That outbreak stands as an unmatched record of resistance in modern military history.
The Alaskan continues her unmatched mastery of the press—getting them to slavishly follow her Tour to Nowhere.
Our brave men and women in uniform, tempered by the flames of battle, are unmatched in skill and courage.
He was present at the creation of the Obama campaign and managed the 21-month venture with unmatched drive and strategic focus.
Last week saw yet another example of the Alaskan's unmatched skills in media manipulation.
Such a restricted distribution for a distinct species of trees is unmatched in the annals of botany.
He was that creature of unmatched vanity, a young man with his first job.
Even on the score of physical beauty they were not unmatched.
"The freakish beauty of your perfect, unmatched eyes," he prompted.
Greece, after such a reversion to the elemental, will appear to us in her unmatched simplicity and beauty.
"stick for striking fire," late 14c., macche, "wick of a candle or lamp," from Old French meiche "wick of a candle," from Vulgar Latin *micca/*miccia (cf. Catalan metxa, Spanish mecha, Italian miccia), probably ultimately from Latin myxa, from Greek myxa "lamp wick," originally "mucus," based on notion of wick dangling from the spout of a lamp like snot from a nostril, from PIE root *meug- "slimy, slippery" (see mucus). Modern spelling is from mid-15c. (English snot also had a secondary sense of "snuff of a candle, burnt part of a wick" from late 14c., surviving at least to late 19c. in northern dialects.)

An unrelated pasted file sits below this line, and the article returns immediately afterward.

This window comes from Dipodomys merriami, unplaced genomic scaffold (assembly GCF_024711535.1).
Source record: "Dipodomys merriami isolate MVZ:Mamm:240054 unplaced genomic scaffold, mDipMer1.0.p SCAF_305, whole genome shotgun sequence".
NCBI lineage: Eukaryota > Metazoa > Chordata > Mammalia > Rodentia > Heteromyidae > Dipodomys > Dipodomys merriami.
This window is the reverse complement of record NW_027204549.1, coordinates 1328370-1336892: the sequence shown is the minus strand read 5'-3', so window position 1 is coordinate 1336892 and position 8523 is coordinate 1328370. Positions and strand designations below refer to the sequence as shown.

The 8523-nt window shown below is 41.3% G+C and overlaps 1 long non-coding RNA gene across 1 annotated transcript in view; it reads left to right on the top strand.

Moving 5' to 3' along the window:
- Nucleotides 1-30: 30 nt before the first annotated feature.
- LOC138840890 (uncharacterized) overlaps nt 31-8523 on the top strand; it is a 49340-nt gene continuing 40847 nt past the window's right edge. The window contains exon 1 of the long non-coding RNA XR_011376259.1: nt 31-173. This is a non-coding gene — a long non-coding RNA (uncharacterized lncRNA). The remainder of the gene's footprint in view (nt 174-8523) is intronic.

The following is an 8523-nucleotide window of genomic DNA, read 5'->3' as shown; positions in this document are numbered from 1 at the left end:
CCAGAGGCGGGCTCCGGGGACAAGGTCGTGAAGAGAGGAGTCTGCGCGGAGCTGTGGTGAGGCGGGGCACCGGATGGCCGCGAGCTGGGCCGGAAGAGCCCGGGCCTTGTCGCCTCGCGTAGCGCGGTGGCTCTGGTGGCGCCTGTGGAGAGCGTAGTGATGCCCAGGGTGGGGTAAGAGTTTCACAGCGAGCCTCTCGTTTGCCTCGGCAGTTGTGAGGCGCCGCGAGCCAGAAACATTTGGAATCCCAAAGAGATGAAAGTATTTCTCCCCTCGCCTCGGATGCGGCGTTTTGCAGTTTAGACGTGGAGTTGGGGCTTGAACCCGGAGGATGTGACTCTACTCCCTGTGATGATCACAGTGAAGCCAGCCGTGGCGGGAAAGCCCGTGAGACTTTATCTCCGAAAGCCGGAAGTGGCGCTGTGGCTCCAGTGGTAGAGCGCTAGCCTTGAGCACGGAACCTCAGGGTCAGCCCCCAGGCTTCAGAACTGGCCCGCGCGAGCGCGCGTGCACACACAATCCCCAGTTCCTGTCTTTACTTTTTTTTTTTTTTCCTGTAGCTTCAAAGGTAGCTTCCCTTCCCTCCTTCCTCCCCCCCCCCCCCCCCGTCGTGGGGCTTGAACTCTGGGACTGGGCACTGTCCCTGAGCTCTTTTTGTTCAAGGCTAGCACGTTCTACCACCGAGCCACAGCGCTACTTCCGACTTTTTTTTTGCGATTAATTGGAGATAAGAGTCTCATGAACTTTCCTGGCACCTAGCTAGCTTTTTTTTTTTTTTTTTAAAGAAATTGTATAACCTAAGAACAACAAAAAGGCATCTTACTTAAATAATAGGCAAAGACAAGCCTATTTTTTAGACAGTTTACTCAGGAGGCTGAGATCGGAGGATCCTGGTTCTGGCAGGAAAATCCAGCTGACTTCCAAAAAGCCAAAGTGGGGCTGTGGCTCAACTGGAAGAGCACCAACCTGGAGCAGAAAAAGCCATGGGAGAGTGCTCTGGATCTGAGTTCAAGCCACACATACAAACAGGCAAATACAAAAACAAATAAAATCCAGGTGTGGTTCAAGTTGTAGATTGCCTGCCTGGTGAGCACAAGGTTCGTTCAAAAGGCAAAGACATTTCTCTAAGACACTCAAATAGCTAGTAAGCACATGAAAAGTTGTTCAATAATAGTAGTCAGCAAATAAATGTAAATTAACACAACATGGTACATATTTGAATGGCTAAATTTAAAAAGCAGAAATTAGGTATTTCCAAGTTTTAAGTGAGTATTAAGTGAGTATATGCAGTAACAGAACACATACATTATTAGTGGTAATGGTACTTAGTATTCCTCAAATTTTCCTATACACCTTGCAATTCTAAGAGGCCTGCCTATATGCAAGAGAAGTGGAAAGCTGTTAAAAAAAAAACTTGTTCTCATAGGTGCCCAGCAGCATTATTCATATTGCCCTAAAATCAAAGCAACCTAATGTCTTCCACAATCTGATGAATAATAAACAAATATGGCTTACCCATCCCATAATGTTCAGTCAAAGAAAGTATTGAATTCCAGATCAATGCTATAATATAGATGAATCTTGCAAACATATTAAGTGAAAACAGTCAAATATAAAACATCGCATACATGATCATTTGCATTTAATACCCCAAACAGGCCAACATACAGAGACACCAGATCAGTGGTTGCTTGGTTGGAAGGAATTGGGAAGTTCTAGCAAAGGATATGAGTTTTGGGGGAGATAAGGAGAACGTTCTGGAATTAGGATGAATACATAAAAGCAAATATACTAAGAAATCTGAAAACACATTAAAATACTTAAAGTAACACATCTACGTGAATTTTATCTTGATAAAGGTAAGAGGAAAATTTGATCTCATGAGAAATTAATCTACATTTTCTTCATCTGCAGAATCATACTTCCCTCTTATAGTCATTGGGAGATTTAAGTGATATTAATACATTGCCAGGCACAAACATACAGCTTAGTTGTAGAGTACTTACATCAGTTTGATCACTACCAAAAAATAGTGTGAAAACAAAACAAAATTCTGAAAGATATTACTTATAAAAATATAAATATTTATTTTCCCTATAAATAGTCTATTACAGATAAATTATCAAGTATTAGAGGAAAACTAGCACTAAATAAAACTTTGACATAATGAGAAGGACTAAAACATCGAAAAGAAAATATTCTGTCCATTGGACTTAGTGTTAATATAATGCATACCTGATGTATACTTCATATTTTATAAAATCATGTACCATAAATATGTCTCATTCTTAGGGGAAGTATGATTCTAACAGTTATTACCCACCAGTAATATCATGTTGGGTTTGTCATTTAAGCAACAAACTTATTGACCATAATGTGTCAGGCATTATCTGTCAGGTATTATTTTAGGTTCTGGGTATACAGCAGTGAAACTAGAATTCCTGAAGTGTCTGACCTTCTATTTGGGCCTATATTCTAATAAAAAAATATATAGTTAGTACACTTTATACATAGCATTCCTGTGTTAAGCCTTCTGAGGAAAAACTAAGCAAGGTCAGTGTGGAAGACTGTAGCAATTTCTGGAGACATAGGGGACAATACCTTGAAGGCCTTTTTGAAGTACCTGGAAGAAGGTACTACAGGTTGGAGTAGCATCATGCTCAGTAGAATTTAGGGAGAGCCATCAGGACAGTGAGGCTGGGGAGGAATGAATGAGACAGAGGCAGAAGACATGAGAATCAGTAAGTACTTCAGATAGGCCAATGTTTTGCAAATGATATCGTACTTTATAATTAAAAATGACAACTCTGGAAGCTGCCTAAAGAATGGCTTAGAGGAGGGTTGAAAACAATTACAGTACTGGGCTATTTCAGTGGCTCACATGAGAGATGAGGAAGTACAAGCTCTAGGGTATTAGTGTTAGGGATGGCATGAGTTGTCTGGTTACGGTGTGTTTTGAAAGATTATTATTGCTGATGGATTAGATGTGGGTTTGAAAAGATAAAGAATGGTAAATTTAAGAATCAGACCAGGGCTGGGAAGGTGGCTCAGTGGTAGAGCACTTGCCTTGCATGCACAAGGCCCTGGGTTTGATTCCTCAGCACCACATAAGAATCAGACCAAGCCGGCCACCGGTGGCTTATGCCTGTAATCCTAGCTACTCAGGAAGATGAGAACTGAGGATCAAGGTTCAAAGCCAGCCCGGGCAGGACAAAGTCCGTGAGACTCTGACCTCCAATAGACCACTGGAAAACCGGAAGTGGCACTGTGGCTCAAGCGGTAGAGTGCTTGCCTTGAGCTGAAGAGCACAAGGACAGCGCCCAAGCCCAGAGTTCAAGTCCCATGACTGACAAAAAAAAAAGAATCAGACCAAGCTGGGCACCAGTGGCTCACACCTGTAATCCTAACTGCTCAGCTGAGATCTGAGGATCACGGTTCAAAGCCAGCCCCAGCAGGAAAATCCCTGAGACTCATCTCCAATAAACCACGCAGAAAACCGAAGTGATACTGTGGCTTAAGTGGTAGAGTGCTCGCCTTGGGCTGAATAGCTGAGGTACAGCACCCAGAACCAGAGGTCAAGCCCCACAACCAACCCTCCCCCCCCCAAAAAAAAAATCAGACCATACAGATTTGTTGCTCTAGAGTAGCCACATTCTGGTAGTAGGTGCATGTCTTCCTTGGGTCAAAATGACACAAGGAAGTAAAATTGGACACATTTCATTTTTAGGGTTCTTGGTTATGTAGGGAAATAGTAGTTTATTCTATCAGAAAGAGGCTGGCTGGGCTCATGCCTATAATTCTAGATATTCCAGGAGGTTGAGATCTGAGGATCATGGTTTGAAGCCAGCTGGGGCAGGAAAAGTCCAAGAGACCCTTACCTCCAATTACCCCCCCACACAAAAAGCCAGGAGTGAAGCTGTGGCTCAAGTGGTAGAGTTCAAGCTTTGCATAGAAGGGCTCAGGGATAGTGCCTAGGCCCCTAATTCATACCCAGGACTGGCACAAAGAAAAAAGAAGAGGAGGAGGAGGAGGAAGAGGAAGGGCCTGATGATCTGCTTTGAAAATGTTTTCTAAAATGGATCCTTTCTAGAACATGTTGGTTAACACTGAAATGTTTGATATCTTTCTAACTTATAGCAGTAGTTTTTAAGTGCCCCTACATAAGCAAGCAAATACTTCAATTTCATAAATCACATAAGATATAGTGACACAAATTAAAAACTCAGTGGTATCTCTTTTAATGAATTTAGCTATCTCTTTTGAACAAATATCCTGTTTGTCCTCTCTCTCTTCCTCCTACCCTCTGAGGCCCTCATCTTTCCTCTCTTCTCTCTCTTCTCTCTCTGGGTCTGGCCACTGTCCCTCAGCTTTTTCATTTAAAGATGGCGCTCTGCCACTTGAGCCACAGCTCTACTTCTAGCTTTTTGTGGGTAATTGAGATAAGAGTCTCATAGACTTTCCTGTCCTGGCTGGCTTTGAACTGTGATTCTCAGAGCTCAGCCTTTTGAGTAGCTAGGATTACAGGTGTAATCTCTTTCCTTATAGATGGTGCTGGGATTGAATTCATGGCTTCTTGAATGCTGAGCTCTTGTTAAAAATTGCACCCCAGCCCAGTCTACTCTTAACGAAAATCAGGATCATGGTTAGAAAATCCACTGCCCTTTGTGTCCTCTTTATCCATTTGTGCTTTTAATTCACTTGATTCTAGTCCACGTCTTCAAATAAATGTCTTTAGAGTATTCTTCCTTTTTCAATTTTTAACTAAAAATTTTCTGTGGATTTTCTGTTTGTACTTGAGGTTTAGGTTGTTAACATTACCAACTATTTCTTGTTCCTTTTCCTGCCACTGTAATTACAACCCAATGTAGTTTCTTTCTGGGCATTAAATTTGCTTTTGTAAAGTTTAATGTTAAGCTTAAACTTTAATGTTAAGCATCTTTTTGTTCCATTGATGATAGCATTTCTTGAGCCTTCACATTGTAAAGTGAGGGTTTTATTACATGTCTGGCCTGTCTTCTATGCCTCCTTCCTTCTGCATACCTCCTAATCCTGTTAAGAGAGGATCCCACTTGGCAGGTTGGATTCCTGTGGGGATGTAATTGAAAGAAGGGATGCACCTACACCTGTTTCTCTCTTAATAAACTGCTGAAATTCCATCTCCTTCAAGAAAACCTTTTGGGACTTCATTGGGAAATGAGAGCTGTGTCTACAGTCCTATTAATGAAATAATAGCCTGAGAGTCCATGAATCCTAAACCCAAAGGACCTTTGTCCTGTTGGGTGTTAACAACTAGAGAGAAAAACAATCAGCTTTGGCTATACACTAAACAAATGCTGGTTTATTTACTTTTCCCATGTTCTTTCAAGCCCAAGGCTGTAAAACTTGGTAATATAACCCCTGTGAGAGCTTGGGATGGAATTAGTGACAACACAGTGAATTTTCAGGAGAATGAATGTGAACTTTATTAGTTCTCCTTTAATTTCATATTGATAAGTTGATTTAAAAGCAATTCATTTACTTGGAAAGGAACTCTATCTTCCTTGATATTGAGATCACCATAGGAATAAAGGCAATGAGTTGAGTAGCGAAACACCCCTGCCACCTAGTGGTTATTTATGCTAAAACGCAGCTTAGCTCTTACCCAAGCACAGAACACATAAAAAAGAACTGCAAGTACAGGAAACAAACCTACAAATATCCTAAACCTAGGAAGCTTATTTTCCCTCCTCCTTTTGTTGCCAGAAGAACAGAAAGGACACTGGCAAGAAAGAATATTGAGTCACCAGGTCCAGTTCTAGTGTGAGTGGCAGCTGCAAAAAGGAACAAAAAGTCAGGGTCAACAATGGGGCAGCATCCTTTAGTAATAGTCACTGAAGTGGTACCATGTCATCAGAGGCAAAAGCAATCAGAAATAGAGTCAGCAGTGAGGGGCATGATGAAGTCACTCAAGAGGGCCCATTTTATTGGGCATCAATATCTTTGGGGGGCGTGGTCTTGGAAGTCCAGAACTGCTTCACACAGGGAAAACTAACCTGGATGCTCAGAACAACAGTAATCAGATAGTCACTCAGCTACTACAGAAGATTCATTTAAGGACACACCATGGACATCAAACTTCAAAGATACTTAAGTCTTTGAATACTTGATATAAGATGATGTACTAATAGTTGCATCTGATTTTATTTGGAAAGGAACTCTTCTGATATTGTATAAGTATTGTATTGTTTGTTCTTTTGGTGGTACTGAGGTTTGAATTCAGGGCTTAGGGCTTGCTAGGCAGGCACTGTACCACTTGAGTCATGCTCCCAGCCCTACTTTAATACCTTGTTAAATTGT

Meaning "piece of cord or splinter of wood soaked in sulfur, used for lighting fires, lamps, candles, etc." is from 1530. First used 1831 for the modern type of wooden friction match, and competed with lucifer for much of 19c. as the name for this invention.
"one of a pair, an equal," Old English mæcca, "companion, mate, one of a pair, wife, husband, one suited to another, an equal," from gemæcca, from Proto-Germanic *gamakon "fitting well together" (cf. Old Saxon gimaco "fellow, equal," Old High German gimah "comfort, ease," Middle High German gemach "comfortable, quiet," German gemach "easy, leisurely"), from PIE root *mak-/*mag- "to fit" (see make (v.)). Middle English sense of "matching adversary, person able to contend with another" (c.1300) led to sporting meaning "contest," first attested 1540s.
"to join one to another" (originally especially in marriage), late 14c., from match (n.2). Meaning "to place (one) in conflict with (another)" is from c.1400. That of "to pair with a view to fitness" is from 1520s; that of "to be equal to" is from 1590s. Related: Matched; matching.